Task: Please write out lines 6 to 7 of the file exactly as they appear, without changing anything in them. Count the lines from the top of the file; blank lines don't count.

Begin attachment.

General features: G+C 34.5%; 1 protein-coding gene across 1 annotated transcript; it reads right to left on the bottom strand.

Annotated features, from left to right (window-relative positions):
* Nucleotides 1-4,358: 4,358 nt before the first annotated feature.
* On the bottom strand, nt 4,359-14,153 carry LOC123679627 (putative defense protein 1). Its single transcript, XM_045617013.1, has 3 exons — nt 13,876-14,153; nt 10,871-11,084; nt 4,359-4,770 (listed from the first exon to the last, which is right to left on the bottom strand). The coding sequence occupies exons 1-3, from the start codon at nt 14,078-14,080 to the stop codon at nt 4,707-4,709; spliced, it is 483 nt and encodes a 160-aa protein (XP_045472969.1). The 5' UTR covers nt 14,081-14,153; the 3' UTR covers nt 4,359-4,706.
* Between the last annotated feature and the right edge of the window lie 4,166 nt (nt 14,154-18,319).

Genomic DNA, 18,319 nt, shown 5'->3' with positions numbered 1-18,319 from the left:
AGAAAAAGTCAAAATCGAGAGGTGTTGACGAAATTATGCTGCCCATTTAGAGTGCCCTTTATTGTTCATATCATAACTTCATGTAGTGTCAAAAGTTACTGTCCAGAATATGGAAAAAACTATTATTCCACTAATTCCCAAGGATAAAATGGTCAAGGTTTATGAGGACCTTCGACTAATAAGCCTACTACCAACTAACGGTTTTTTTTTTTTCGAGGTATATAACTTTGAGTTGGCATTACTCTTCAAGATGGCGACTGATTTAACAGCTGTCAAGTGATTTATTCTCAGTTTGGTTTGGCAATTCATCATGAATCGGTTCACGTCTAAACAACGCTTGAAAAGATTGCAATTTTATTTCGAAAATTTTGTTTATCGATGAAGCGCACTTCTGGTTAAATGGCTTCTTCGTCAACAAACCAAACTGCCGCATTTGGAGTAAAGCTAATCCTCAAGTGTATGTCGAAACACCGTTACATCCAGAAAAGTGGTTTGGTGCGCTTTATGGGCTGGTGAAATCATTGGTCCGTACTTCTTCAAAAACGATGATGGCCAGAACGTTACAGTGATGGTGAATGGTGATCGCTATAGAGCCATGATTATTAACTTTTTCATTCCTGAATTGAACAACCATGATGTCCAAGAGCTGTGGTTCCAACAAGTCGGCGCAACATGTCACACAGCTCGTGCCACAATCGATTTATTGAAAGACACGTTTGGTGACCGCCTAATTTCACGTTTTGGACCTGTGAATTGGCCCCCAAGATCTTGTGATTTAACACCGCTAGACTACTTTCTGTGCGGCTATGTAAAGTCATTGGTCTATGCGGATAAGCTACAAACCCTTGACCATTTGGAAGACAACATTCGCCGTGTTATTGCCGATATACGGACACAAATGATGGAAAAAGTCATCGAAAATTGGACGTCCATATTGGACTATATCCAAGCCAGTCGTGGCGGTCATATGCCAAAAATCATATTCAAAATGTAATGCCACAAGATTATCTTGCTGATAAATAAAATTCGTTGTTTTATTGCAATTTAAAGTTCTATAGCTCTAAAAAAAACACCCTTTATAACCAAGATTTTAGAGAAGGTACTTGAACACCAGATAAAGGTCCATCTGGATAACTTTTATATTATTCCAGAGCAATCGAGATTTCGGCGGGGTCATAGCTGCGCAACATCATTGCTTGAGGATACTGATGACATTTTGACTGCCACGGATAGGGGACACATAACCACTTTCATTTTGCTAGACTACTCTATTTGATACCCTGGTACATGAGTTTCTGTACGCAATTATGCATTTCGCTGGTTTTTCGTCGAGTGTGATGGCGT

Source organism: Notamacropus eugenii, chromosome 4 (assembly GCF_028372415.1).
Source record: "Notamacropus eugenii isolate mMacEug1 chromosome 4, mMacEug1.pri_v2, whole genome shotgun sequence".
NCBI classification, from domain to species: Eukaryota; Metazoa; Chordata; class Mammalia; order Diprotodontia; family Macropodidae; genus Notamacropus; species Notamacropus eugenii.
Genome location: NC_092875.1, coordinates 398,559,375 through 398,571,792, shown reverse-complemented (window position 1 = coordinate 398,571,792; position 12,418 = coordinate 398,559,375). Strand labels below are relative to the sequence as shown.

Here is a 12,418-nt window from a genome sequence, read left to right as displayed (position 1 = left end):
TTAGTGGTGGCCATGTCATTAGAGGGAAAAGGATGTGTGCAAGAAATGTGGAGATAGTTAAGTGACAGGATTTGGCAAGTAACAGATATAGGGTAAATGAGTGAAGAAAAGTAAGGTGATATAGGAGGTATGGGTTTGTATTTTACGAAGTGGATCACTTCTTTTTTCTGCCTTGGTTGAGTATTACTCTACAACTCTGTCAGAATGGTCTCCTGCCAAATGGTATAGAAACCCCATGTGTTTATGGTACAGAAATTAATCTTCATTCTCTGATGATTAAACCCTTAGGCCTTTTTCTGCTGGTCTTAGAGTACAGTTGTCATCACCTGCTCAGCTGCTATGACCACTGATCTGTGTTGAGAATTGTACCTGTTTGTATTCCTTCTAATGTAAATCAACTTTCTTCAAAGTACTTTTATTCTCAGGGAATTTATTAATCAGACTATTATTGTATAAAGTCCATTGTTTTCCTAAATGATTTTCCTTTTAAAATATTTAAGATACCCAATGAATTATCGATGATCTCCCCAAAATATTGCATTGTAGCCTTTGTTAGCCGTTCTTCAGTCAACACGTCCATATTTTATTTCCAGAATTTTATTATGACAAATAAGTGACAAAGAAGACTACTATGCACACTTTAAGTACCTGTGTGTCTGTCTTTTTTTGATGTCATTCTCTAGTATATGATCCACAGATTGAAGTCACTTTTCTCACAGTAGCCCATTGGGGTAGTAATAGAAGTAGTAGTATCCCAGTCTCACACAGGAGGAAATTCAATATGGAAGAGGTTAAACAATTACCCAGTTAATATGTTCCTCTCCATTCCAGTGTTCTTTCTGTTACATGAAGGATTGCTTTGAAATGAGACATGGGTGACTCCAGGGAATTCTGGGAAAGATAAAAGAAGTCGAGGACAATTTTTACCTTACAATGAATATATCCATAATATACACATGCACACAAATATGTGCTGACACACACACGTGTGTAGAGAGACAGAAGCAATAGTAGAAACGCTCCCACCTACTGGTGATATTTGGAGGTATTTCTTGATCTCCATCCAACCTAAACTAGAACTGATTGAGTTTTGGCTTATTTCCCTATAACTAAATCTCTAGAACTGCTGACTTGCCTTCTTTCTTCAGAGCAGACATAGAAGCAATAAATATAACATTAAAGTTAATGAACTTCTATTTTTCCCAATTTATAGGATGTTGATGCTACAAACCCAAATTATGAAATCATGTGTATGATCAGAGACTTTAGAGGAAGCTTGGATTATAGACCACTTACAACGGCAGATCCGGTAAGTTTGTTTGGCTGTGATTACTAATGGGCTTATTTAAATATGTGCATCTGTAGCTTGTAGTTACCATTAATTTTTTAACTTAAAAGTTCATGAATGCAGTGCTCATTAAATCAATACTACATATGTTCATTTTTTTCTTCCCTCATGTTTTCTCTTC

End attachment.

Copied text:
Genomic DNA, 18,319 nt, shown 5'->3' with positions numbered 1-18,319 from the left:
AGAAAAAGTCAAAATCGAGAGGTGTTGACGAAATTATGCTGCCCATTTAGAGTGCCCTTTATTGTTCATATCATAACTTCATGTAGTGTCAAAAGTTACTGTCCAGAATATGGAAAAAACTATTATTCCACTAATTCCCAAGGATAAAATGGTCAAGGTTTATGAGGACCTTCGACTAATAAGCCTACTACCAACTAACGGTTTTTTTTTTTTCGAGGTATATAACTTTGAGTTGGCATTACTCTTCAAGATGGCGACTGATTTAACAGCTGTCAAGTGATTTATTCTCAGTTTGGTTTGGCAATTCATCATGAATCGGTTCACGTCTAAACAACGCTTGAAAAGATTGCAATTTTATTTCGAAAATTTTGTTTATCGATGAAGCGCACTTCTGGTTAAATGGCTTCTTCGTCAACAAACCAAACTGCCGCATTTGGAGTAAAGCTAATCCTCAAGTGTATGTCGAAACACCGTTACATCCAGAAAAGTGGTTTGGTGCGCTTTATGGGCTGGTGAAATCATTGGTCCGTACTTCTTCAAAAACGATGATGGCCAGAACGTTACAGTGATGGTGAATGGTGATCGCTATAGAGCCATGATTATTAACTTTTTCATTCCTGAATTGAACAACCATGATGTCCAAGAGCTGTGGTTCCAACAAGTCGGCGCAACATGTCACACAGCTCGTGCCACAATCGATTTATTGAAAGACACGTTTGGTGACCGCCTAATTTCACGTTTTGGACCTGTGAATTGGCCCCCAAGATCTTGTGATTTAACACCGCTAGACTACTTTCTGTGCGGCTATGTAAAGTCATTGGTCTATGCGGATAAGCTACAAACCCTTGACCATTTGGAAGACAACATTCGCCGTGTTATTGCCGATATACGGACACAAATGATGGAAAAAGTCATCGAAAATTGGACGTCCATATTGGACTATATCCAAGCCAGTCGTGGCGGTCATATGCCAAAAATCATATTCAAAATGTAATGCCACAAGATTATCTTGCTGATAAATAAAATTCGTTGTTTTATTGCAATTTAAAGTTCTATAGCTCTAAAAAAAACACCCTTTATAACCAAGATTTTAGAGAAGGTACTTGAACACCAGATAAAGGTCCATCTGGATAACTTTTATATTATTCCAGAGCAATCGAGATTTCGGCGGGGTCATAGCTGCGCAACATCATTGCTTGAGGATACTGATGACATTTTGACTGCCACGGATAGGGGACACATAACCACTTTCATTTTGCTAGACTACTCTATTTGATACCCTGGTACATGAGTTTCTGTACGCAATTATGCATTTCGCTGGTTTTTCGTCGAGTGTGATGGCGT